Returns for stocks are great everywhere you look in the developed world. One of the best places though is in small US stocks. The Russell 2000, the most common small cap benchmark is up 39.3 percent, much higher than the 32.4 percent return for the S&P 500 (through Dec 26).
Microcap stocks, as measured by Russell, are up an astounding 45.46 percent this year through yesterday.
In this context, it’s interesting that one of the common debates in academia is whether or not the small cap premium really exists. Last week, I tried to explain the concept of statistical significance when evaluating returns.
In short, if you want to prove that a premium (one investment is better than another) is statistically significant, the premium has to be big or the volatility of the premium has to be small.
For example, consider the following three premiums:
Equity Risk 6.1 18.8
Value 4.1 12.2
Size 2.2 11.3
That table is showing you that – on average – stocks outperform cash by 6.1 percent per year, but the volatility of that outperformance is wild, plus or minus 37.6 percent per year (18.8 times two).
Using that same basic construct, small cap stocks outperform large cap stocks 2.2 percent per year – on average – but that’s plus or minus 22.6 percent in any given year.
The swings are so wide that they are obviously unpredictable in any single year, which is why we don’t attempt to time stocks, small versus large or value versus growth.
If we look at the statistics for the entire 87-year period that we have data, we can say with 99.1 percent confidence that the premium exists and isn’t a fluke in the data.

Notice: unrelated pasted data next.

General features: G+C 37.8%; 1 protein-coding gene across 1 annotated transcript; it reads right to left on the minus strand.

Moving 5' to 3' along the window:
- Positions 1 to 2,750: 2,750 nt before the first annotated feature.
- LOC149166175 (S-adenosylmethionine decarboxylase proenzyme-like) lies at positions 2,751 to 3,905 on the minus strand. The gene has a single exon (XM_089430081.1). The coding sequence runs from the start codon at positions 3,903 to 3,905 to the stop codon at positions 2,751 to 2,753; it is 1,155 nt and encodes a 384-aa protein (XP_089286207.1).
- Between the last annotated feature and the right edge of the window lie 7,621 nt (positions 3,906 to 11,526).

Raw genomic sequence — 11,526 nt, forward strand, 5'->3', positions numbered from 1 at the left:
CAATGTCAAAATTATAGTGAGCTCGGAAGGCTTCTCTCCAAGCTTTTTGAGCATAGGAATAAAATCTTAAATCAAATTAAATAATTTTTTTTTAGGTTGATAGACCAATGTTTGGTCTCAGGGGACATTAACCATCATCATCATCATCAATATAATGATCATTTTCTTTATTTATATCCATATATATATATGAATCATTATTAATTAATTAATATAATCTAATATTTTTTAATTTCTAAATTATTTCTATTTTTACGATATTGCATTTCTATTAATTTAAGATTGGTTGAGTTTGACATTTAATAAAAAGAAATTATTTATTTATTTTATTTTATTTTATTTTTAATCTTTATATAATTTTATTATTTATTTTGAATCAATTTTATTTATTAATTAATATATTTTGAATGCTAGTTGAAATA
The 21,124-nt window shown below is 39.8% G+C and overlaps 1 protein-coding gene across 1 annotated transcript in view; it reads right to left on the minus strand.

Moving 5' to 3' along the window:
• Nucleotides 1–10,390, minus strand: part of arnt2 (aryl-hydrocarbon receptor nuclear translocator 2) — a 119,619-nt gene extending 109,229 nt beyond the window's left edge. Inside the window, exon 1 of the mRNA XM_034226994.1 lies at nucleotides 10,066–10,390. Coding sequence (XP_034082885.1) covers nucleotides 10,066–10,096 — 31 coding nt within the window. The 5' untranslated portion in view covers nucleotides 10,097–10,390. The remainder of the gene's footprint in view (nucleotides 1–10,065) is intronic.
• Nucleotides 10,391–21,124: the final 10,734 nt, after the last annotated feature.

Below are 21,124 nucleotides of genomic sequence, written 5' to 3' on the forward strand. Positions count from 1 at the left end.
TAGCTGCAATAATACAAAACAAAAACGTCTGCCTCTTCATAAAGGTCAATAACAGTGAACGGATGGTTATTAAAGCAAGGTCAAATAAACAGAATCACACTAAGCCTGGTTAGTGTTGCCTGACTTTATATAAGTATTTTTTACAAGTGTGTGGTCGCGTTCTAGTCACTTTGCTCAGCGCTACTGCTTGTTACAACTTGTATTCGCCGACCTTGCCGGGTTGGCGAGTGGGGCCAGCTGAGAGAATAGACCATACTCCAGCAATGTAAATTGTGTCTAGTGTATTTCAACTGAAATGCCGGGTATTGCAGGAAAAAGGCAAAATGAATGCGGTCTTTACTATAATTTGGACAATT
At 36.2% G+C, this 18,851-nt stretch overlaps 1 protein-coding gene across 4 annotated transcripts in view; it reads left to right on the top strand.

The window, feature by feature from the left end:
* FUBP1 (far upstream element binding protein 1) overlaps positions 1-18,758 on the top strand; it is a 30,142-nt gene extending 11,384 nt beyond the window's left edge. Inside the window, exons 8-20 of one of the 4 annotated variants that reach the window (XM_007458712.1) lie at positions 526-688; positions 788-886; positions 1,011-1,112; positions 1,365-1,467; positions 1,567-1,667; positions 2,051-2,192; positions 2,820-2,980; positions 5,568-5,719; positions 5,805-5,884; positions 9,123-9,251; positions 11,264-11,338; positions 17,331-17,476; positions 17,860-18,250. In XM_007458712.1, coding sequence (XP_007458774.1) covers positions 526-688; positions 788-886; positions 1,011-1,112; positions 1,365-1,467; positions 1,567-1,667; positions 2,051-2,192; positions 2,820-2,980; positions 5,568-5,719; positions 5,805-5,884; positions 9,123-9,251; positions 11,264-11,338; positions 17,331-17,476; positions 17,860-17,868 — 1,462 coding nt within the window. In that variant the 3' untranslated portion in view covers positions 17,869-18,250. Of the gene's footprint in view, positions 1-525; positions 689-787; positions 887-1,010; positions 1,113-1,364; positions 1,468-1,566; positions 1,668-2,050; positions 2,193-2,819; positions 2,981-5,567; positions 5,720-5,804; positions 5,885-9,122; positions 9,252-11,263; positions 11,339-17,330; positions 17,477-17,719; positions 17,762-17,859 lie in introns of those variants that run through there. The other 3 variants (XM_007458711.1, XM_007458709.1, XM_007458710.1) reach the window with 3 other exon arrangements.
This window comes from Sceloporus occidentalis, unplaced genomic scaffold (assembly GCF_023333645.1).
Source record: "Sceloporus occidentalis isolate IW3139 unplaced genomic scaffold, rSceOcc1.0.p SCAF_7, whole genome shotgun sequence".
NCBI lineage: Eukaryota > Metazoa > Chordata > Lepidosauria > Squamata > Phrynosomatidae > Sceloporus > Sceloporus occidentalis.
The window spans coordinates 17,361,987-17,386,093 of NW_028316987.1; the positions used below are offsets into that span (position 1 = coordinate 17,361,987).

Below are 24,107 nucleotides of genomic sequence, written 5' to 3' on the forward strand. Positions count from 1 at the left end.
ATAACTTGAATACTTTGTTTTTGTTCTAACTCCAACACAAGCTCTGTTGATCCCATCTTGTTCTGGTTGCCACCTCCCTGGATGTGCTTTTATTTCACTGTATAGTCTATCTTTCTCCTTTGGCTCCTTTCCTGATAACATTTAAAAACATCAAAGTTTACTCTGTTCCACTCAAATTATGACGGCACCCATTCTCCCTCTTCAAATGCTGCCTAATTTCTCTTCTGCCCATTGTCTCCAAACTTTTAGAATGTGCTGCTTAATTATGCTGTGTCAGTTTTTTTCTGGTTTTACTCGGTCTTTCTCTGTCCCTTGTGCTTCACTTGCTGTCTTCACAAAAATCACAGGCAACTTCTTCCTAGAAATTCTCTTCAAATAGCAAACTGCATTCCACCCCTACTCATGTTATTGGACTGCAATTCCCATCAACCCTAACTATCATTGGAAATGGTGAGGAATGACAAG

But, if we cut the data in half (a random operation for sure, but simple enough to get the idea across), the results aren’t so obvious. In the first half of the data, 1926-1970 (or so), our confidence in the small cap premium is 96.9 percent.
However, the result from 1970 through October (academic data isn’t real time) is just 86.1 percent – below the common 95 percent threshold.
Many institutions argue that because it doesn’t pass the simple ‘split-test’ that the small cap premium may not really exist.
We’re not so sure about that hypothesis, but even if small cap doesn’t offer a premium, it certainly does create opportunity for diversification. Value and momentum, for example, show up at different times in large and small cap.
This year, for example, value is stronger than momentum in large cap and it’s just the opposite for small cap (all out-performed their market-cap benchmarks; it’s a question of degree).
We see that the long-term data supports the idea of a small cap premium, but even with its weakness compared to the other equity premiums in shorter-periods, we still think that an allocation greater than the market weight is still sensible and appropriate.
Small cap is dead, long live small cap!